Protons have a constant spin that is an intrinsic particle property like mass or charge. Yet where this spin comes from is such a mystery it’s dubbed the “proton spin crisis.” Initially physicists thought a proton’s spin was the sum of the spins of its three constituent quarks. But a 1987 experiment showed that quarks can account for only a small portion of a proton’s spin, raising the question of where the rest arises. The quarks inside a proton are held together by gluons, so scientists suggested perhaps they contribute spin. That idea now has support from a pair of studies analyzing the results of proton collisions inside the Relativistic Heavy-Ion Collider (RHIC) at Brookhaven National Laboratory in Upton, N.Y. Physicists often explain spin as a particle’s rotation, but that description is more metaphorical than literal. In fact, spin is a quantum quantity that cannot be described in classical terms. Just as a proton is not really a tiny marble but rather a jumble of phantom particles appearing and disappearing continuously, its spin is a complex probabilistic property. Yet it is always equal to one half.
Quarks also have a spin of one half. Physicists originally assumed that two of the proton’s three quarks were always spinning in opposite directions, canceling one another out, leaving the remaining one half as the proton’s total spin. “That was the naïve idea 25 years ago,” says Daniel de Florian of the University of Buenos Aires, leader of one of the new papers, which was published July 2 in Physical Review Letters. “By the end of the ‘80s it was possible to measure the contribution of the spin of the quarks to the spin of the proton, and the first measurement showed it was 0 percent. That was a very big surprise.” Later measurements actually suggested quarks can contribute up to 25 percent of the proton’s total spin, but that still leaves the lion’s share unaccounted for.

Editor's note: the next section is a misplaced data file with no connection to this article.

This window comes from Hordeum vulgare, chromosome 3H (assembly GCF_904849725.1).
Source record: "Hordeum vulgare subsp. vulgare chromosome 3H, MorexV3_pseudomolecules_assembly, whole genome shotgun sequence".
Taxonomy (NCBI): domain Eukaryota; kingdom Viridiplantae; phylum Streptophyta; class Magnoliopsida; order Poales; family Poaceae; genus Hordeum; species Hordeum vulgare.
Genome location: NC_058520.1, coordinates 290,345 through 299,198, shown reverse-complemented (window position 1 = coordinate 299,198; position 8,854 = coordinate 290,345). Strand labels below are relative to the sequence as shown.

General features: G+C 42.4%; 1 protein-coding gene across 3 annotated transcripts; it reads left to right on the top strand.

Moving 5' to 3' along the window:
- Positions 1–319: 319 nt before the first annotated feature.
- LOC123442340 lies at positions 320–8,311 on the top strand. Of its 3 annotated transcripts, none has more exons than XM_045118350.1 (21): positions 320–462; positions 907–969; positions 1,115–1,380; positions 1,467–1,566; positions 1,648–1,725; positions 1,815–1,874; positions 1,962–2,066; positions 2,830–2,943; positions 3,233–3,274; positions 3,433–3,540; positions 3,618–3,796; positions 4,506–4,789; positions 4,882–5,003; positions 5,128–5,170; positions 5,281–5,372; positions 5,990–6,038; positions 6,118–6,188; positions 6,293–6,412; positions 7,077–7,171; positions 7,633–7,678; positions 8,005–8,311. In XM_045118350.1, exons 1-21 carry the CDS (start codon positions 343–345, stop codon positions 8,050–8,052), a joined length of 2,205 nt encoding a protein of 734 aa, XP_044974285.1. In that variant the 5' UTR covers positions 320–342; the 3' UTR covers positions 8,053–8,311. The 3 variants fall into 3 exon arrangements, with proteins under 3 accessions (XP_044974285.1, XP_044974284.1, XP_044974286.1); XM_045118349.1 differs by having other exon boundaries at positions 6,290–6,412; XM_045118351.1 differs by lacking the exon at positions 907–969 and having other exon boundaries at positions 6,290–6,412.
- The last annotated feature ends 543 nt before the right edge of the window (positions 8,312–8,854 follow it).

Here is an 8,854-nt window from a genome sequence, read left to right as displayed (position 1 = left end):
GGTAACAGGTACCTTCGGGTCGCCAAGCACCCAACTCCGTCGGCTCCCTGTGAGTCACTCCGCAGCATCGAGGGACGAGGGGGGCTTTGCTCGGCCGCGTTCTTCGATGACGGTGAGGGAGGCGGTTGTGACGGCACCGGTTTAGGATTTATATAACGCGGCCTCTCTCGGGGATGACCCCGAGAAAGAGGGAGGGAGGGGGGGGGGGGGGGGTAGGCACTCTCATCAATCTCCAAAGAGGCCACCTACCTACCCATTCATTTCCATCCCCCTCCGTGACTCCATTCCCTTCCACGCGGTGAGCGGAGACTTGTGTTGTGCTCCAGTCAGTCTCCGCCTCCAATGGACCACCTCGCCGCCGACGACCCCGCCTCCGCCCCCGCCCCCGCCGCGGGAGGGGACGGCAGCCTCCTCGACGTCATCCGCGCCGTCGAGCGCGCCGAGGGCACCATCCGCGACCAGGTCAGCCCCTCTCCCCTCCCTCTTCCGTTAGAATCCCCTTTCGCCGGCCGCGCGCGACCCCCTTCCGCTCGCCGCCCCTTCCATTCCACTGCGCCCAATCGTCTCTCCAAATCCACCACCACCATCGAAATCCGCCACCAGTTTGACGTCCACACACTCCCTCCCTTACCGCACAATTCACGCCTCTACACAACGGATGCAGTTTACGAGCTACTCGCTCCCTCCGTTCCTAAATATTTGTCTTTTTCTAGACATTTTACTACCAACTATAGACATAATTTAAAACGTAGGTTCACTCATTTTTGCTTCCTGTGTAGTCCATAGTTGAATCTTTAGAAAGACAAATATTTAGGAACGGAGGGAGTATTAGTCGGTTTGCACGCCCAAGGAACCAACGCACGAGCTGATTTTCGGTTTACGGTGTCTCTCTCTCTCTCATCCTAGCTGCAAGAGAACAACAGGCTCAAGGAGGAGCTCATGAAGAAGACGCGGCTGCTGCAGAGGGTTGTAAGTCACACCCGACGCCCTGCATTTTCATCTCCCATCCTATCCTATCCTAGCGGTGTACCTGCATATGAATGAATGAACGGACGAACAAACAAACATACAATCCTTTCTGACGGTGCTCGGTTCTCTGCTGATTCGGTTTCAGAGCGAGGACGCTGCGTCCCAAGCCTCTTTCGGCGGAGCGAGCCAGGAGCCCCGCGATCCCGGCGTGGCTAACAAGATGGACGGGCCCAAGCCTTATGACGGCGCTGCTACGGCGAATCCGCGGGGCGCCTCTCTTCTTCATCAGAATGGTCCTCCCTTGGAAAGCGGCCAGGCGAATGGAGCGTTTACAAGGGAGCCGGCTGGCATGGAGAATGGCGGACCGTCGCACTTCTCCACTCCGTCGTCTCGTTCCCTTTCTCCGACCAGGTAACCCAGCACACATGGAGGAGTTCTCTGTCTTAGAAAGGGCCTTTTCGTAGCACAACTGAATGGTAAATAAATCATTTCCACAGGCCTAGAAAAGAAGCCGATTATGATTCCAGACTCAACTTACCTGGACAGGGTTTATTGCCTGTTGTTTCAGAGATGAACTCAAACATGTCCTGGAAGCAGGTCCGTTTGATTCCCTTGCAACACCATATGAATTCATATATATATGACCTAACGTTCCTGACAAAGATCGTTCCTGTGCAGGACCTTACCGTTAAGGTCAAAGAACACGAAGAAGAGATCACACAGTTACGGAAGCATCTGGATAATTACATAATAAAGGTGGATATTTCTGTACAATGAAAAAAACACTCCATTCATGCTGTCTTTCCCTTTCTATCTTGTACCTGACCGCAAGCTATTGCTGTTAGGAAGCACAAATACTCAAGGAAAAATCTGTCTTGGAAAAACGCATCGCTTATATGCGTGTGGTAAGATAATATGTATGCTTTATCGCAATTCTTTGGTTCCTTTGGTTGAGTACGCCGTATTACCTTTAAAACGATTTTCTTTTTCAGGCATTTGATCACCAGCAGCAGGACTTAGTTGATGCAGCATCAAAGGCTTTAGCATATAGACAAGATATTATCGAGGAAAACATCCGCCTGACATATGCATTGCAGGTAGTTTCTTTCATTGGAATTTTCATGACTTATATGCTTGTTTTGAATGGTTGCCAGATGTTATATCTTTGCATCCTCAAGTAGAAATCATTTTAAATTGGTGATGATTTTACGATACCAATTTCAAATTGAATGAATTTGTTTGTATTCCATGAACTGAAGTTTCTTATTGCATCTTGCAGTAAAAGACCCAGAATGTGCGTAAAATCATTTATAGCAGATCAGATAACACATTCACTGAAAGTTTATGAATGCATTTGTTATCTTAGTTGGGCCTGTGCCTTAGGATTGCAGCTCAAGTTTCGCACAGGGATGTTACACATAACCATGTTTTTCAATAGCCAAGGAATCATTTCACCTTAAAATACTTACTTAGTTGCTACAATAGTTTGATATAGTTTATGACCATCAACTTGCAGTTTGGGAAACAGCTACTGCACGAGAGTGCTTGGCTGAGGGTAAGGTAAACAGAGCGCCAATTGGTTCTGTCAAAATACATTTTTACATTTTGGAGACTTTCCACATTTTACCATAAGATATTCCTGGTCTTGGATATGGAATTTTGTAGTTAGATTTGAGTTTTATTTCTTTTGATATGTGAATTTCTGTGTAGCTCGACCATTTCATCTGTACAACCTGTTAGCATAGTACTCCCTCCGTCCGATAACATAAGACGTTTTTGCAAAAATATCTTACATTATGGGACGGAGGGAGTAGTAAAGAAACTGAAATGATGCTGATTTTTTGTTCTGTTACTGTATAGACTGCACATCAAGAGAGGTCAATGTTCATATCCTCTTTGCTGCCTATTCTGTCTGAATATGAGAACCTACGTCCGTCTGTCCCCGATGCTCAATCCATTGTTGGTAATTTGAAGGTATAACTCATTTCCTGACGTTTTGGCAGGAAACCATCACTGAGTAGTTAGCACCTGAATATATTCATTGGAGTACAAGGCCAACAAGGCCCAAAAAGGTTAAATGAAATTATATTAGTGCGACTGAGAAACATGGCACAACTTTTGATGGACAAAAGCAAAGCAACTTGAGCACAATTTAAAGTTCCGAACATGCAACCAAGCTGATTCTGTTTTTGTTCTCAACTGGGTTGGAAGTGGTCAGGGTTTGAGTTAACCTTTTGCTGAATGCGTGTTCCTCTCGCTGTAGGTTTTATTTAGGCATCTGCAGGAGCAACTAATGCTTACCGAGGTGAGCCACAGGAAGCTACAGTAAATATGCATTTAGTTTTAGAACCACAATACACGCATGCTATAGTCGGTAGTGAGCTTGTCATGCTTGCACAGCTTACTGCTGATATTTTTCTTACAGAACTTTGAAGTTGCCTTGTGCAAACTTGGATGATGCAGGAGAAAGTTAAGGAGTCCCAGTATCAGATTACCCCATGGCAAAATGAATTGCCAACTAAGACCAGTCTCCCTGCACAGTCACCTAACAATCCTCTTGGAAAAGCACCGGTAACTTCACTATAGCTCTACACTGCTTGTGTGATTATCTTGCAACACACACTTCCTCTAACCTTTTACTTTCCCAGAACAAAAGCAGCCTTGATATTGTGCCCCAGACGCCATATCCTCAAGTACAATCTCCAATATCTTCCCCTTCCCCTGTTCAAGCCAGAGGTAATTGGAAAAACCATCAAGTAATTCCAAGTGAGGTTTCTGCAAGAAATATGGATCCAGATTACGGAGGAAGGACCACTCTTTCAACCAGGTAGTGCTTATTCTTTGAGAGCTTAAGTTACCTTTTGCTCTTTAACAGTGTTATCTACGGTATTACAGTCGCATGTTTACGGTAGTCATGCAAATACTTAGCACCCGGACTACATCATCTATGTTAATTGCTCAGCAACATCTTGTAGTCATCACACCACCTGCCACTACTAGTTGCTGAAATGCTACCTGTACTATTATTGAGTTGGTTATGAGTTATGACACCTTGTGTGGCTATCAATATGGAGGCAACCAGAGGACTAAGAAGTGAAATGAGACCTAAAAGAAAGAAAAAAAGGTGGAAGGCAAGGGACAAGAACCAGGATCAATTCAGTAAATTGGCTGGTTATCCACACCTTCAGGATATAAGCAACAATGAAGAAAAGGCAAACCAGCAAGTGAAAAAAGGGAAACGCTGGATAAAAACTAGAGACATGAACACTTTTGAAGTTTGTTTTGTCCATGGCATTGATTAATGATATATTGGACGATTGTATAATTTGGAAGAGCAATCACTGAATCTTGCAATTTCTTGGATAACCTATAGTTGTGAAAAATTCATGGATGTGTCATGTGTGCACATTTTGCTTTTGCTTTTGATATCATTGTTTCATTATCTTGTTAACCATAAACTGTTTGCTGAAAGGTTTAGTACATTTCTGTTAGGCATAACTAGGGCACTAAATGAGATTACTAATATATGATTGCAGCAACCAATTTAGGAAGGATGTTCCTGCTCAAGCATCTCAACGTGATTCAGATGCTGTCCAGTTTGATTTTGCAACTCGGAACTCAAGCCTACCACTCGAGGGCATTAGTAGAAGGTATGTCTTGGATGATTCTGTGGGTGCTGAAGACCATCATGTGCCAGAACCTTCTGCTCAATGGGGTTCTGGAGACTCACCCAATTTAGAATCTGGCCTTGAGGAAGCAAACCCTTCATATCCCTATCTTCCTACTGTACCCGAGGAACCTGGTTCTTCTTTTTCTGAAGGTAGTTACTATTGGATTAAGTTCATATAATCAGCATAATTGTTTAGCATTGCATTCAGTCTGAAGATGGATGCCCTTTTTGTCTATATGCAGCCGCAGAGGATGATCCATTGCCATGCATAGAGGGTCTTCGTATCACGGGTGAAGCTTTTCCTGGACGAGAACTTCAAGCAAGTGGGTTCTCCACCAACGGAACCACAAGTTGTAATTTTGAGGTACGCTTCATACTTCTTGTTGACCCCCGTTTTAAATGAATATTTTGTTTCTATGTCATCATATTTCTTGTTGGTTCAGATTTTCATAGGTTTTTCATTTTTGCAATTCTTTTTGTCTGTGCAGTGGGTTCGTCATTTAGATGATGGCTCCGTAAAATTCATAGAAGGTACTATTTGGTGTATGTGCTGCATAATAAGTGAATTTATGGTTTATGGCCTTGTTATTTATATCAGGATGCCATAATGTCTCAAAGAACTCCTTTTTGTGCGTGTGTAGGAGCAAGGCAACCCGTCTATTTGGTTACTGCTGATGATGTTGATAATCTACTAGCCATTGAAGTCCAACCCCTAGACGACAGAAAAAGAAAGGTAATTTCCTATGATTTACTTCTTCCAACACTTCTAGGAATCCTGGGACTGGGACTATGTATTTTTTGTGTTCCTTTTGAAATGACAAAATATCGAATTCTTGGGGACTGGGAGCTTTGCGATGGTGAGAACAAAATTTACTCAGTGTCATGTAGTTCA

Gluons are also present inside protons as the representatives of the strong nuclear force, a fundamental interaction that binds the quarks together. Gluons each have a spin of 1, and depending on which direction it is they could add up to make most of rest of the proton’s spin. Measuring their contribution is a tricky task. RHIC is the only experiment that can address the question, because it is the only particle accelerator built to collide “spin-polarized” protons, meaning that the particles are all spinning in a certain direction when they crash. (At the more powerful Large Hadron Collider in Switzerland, the particles’ spins are not aligned.) When two protons slam together, their interaction is controlled by the strong force, so gluons are intimately involved ( via huffingtonpost.com ).